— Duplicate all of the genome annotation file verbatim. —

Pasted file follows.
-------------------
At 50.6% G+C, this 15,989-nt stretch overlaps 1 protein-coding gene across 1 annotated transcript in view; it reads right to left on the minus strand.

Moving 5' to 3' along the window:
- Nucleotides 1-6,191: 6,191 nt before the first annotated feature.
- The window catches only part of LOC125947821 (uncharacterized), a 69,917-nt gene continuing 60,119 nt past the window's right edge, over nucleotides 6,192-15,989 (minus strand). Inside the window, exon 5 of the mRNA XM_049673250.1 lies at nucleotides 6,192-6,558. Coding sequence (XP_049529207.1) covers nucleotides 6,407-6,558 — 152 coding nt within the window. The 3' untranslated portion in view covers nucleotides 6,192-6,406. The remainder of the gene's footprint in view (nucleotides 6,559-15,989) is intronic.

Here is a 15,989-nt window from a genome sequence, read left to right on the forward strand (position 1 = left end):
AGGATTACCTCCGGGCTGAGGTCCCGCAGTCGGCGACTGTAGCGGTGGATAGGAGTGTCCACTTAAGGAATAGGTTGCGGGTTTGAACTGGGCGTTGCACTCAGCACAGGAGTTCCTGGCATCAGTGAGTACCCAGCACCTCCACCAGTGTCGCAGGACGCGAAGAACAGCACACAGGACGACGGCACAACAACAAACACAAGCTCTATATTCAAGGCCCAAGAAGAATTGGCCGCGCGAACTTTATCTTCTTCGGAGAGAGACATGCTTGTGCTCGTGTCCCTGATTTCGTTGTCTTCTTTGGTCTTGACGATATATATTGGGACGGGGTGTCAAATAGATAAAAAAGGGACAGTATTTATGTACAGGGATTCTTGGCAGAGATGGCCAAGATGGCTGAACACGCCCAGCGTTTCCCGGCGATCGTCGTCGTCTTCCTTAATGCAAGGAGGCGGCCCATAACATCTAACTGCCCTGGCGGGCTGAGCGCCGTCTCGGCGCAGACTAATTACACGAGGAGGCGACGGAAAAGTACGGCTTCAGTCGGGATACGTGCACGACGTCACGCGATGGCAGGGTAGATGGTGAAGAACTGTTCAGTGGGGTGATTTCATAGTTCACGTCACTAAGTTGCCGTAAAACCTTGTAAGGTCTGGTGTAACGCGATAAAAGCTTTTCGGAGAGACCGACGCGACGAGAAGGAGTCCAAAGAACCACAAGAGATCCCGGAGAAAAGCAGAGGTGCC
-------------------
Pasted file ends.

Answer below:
At 50.6% G+C, this 15,989-nt stretch overlaps 1 protein-coding gene across 1 annotated transcript in view; it reads right to left on the minus strand.

Moving 5' to 3' along the window:
- Nucleotides 1-6,191: 6,191 nt before the first annotated feature.
- The window catches only part of LOC125947821 (uncharacterized), a 69,917-nt gene continuing 60,119 nt past the window's right edge, over nucleotides 6,192-15,989 (minus strand). Inside the window, exon 5 of the mRNA XM_049673250.1 lies at nucleotides 6,192-6,558. Coding sequence (XP_049529207.1) covers nucleotides 6,407-6,558 — 152 coding nt within the window. The 3' untranslated portion in view covers nucleotides 6,192-6,406. The remainder of the gene's footprint in view (nucleotides 6,559-15,989) is intronic.

Here is a 15,989-nt window from a genome sequence, read left to right on the forward strand (position 1 = left end):
AGGATTACCTCCGGGCTGAGGTCCCGCAGTCGGCGACTGTAGCGGTGGATAGGAGTGTCCACTTAAGGAATAGGTTGCGGGTTTGAACTGGGCGTTGCACTCAGCACAGGAGTTCCTGGCATCAGTGAGTACCCAGCACCTCCACCAGTGTCGCAGGACGCGAAGAACAGCACACAGGACGACGGCACAACAACAAACACAAGCTCTATATTCAAGGCCCAAGAAGAATTGGCCGCGCGAACTTTATCTTCTTCGGAGAGAGACATGCTTGTGCTCGTGTCCCTGATTTCGTTGTCTTCTTTGGTCTTGACGATATATATTGGGACGGGGTGTCAAATAGATAAAAAAGGGACAGTATTTATGTACAGGGATTCTTGGCAGAGATGGCCAAGATGGCTGAACACGCCCAGCGTTTCCCGGCGATCGTCGTCGTCTTCCTTAATGCAAGGAGGCGGCCCATAACATCTAACTGCCCTGGCGGGCTGAGCGCCGTCTCGGCGCAGACTAATTACACGAGGAGGCGACGGAAAAGTACGGCTTCAGTCGGGATACGTGCACGACGTCACGCGATGGCAGGGTAGATGGTGAAGAACTGTTCAGTGGGGTGATTTCATAGTTCACGTCACTAAGTTGCCGTAAAACCTTGTAAGGTCTGGTGTAACGCGATAAAAGCTTTTCGGAGAGACCGACGCGACGAGAAGGAGTCCAAAGAACCACAAGAGATCCCGGAGAAAAGCAGAGGTGCC